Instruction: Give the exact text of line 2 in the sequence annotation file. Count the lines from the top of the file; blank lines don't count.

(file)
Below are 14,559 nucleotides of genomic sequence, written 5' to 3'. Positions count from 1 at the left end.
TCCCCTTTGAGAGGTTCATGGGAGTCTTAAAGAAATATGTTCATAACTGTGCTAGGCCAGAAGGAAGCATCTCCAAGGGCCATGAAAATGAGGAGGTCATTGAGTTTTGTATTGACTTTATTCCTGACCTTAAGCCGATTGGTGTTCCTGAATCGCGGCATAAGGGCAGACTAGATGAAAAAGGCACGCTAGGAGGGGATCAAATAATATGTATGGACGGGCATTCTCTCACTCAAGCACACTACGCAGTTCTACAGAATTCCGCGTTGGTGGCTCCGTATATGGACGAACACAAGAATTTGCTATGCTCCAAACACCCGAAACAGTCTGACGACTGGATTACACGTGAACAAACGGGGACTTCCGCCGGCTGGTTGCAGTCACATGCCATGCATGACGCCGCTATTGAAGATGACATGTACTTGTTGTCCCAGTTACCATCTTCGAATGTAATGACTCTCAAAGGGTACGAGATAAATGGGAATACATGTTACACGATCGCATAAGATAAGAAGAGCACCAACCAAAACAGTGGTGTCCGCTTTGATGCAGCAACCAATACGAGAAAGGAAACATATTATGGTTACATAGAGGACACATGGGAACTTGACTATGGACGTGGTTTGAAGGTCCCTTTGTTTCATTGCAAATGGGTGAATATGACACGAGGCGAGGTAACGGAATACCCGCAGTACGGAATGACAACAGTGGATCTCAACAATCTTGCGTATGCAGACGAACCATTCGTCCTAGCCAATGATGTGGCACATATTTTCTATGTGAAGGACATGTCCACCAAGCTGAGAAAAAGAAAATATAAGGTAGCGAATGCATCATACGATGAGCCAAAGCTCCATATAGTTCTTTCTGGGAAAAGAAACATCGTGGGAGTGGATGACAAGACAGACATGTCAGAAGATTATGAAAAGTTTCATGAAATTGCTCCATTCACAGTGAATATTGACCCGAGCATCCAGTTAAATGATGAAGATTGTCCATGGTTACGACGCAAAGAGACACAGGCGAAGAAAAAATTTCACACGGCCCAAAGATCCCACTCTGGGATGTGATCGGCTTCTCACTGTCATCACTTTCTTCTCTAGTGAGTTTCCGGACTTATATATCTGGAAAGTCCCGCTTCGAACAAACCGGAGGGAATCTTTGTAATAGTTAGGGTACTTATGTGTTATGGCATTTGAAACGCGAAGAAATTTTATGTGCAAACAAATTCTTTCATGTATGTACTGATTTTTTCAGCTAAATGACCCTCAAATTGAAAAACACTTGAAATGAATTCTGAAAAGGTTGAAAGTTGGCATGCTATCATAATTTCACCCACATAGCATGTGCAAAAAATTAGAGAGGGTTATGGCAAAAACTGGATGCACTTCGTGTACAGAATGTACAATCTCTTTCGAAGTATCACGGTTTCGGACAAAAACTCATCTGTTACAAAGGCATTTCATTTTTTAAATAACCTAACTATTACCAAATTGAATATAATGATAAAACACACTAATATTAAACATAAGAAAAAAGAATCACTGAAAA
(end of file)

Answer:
TCCCCTTTGAGAGGTTCATGGGAGTCTTAAAGAAATATGTTCATAACTGTGCTAGGCCAGAAGGAAGCATCTCCAAGGGCCATGAAAATGAGGAGGTCATTGAGTTTTGTATTGACTTTATTCCTGACCTTAAGCCGATTGGTGTTCCTGAATCGCGGCATAAGGGCAGACTAGATGAAAAAGGCACGCTAGGAGGGGATCAAATAATATGTATGGACGGGCATTCTCTCACTCAAGCACACTACGCAGTTCTACAGAATTCCGCGTTGGTGGCTCCGTATATGGACGAACACAAGAATTTGCTATGCTCCAAACACCCGAAACAGTCTGACGACTGGATTACACGTGAACAAACGGGGACTTCCGCCGGCTGGTTGCAGTCACATGCCATGCATGACGCCGCTATTGAAGATGACATGTACTTGTTGTCCCAGTTACCATCTTCGAATGTAATGACTCTCAAAGGGTACGAGATAAATGGGAATACATGTTACACGATCGCATAAGATAAGAAGAGCACCAACCAAAACAGTGGTGTCCGCTTTGATGCAGCAACCAATACGAGAAAGGAAACATATTATGGTTACATAGAGGACACATGGGAACTTGACTATGGACGTGGTTTGAAGGTCCCTTTGTTTCATTGCAAATGGGTGAATATGACACGAGGCGAGGTAACGGAATACCCGCAGTACGGAATGACAACAGTGGATCTCAACAATCTTGCGTATGCAGACGAACCATTCGTCCTAGCCAATGATGTGGCACATATTTTCTATGTGAAGGACATGTCCACCAAGCTGAGAAAAAGAAAATATAAGGTAGCGAATGCATCATACGATGAGCCAAAGCTCCATATAGTTCTTTCTGGGAAAAGAAACATCGTGGGAGTGGATGACAAGACAGACATGTCAGAAGATTATGAAAAGTTTCATGAAATTGCTCCATTCACAGTGAATATTGACCCGAGCATCCAGTTAAATGATGAAGATTGTCCATGGTTACGACGCAAAGAGACACAGGCGAAGAAAAAATTTCACACGGCCCAAAGATCCCACTCTGGGATGTGATCGGCTTCTCACTGTCATCACTTTCTTCTCTAGTGAGTTTCCGGACTTATATATCTGGAAAGTCCCGCTTCGAACAAACCGGAGGGAATCTTTGTAATAGTTAGGGTACTTATGTGTTATGGCATTTGAAACGCGAAGAAATTTTATGTGCAAACAAATTCTTTCATGTATGTACTGATTTTTTCAGCTAAATGACCCTCAAATTGAAAAACACTTGAAATGAATTCTGAAAAGGTTGAAAGTTGGCATGCTATCATAATTTCACCCACATAGCATGTGCAAAAAATTAGAGAGGGTTATGGCAAAAACTGGATGCACTTCGTGTACAGAATGTACAATCTCTTTCGAAGTATCACGGTTTCGGACAAAAACTCATCTGTTACAAAGGCATTTCATTTTTTAAATAACCTAACTATTACCAAATTGAATATAATGATAAAACACACTAATATTAAACATAAGAAAAAAGAATCACTGAAAA